Image Credits: JESSICA GRIFFIN .

The case of Willie Stokes is about as egregious as you can imagine. In 1984, a murder took place during a dice game. The Philadelphia police offered Franklin Lee sex and drugs to falsely testify that Stokes committed the homicide. Lee obliged at Stokes’ preliminary hearing but then had a pang of conscience and recanted at the actual murder trial.

Nonetheless, the jury convicted Stokes. Thereafter, Lee was prosecuted for perjury at the preliminary hearing, but Stokes was never informed of this. He spent 37 years in prison based on the testimony of a convicted perjurer who didn’t even stand by his testimony. Stokes rotted in prison for decades not realizing that he had a solid case for having his conviction thrown out.

“I didn’t believe it,” Stokes said in a telephone interview. “I didn’t believe that they would let something like that happen — that they knew, and they didn’t tell me.”

Stokes was only released in early January and is now living with his mother. He daughter was 2 years old when he went to prison, and she died at 22, Stokes wasn’t allowed to attend her funeral. Now he’s suing the Philadelphia police department, and I hope he gets a big settlement. The detectives responsible for setting him up are deceased, but two of the prosecutors are alive. One isn’t answering questions and the other says he doesn’t remember the case.

Criminal lawyer Michael Diamondstein, who handled his successful federal court appeal, called the actions of police and prosecutors in the case outrageous.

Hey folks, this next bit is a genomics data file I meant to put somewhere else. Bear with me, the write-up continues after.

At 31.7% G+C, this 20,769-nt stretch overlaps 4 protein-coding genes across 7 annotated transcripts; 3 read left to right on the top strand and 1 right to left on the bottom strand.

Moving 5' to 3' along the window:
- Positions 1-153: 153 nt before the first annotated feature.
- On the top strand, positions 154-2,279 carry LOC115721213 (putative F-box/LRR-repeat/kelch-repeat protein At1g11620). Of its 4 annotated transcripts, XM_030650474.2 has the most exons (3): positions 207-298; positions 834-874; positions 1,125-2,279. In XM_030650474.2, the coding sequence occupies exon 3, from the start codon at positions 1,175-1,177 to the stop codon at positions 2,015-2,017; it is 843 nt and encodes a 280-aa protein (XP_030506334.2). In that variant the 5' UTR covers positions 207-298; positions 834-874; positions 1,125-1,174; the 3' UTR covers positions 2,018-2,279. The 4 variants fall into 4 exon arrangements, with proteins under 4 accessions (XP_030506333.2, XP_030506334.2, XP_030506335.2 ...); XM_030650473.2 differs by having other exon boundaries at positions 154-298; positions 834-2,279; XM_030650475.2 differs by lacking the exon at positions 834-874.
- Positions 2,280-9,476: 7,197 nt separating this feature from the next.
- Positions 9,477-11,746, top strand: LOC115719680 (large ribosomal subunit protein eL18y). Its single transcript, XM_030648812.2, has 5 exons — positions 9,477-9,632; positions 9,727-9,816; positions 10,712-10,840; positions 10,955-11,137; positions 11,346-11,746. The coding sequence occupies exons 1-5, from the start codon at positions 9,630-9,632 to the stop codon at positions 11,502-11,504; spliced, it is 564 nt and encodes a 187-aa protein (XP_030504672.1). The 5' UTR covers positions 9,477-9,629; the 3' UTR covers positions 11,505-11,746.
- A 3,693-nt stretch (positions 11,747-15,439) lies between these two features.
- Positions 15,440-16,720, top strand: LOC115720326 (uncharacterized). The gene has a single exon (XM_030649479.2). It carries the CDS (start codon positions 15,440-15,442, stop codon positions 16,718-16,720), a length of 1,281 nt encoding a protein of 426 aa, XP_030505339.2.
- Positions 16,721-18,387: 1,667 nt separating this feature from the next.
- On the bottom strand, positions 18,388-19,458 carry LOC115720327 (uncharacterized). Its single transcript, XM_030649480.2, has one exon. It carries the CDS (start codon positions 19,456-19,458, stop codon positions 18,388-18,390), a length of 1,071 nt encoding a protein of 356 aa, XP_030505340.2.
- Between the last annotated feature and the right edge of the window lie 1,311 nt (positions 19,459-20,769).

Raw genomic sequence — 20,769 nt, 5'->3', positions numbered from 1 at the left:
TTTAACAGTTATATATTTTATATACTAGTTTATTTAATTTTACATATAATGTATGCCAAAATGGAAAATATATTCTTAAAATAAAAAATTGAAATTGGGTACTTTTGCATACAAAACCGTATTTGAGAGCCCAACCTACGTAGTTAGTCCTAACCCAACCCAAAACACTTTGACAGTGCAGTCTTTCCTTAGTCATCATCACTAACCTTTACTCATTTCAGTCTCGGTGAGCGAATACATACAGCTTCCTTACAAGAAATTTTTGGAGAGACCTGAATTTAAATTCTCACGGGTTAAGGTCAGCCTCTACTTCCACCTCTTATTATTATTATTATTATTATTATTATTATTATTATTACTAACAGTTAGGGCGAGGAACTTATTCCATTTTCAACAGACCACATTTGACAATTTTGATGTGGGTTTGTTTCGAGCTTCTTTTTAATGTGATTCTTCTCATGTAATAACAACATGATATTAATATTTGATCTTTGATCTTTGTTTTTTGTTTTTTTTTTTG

“They used perjured evidence to convict him and then charged the perjurer, and never told him. And then Willie was warehoused for 38 years,” Diamondstein said

In his view, the official misconduct stemmed from “institutional racism, or pure bias.”

“The cases needed to be closed. The inner city minority were interchangeable, as long as you had someone in the defendant’s chair,” he said.

Simple justice demands that the people who knowingly conspired to frame Stokes should do at least 37 or 38 years in prison, and if that is effectively a life sentence, that’s just too bad. But all that’s on the table right now is a big financial reward which could never compensate Stokes for what he lost.

Philadelphia District Attorney Larry Krasner has championed about two dozen exoneration cases. A supervisor in his office, Matthew Stiegler, said Thursday the office agreed with the federal judge who found that Stokes’ constitutional rights were egregiously violated.

There’s a reason progressives fought to elect District Attorney Krasner. Philadelphia desperately needed a culture change.

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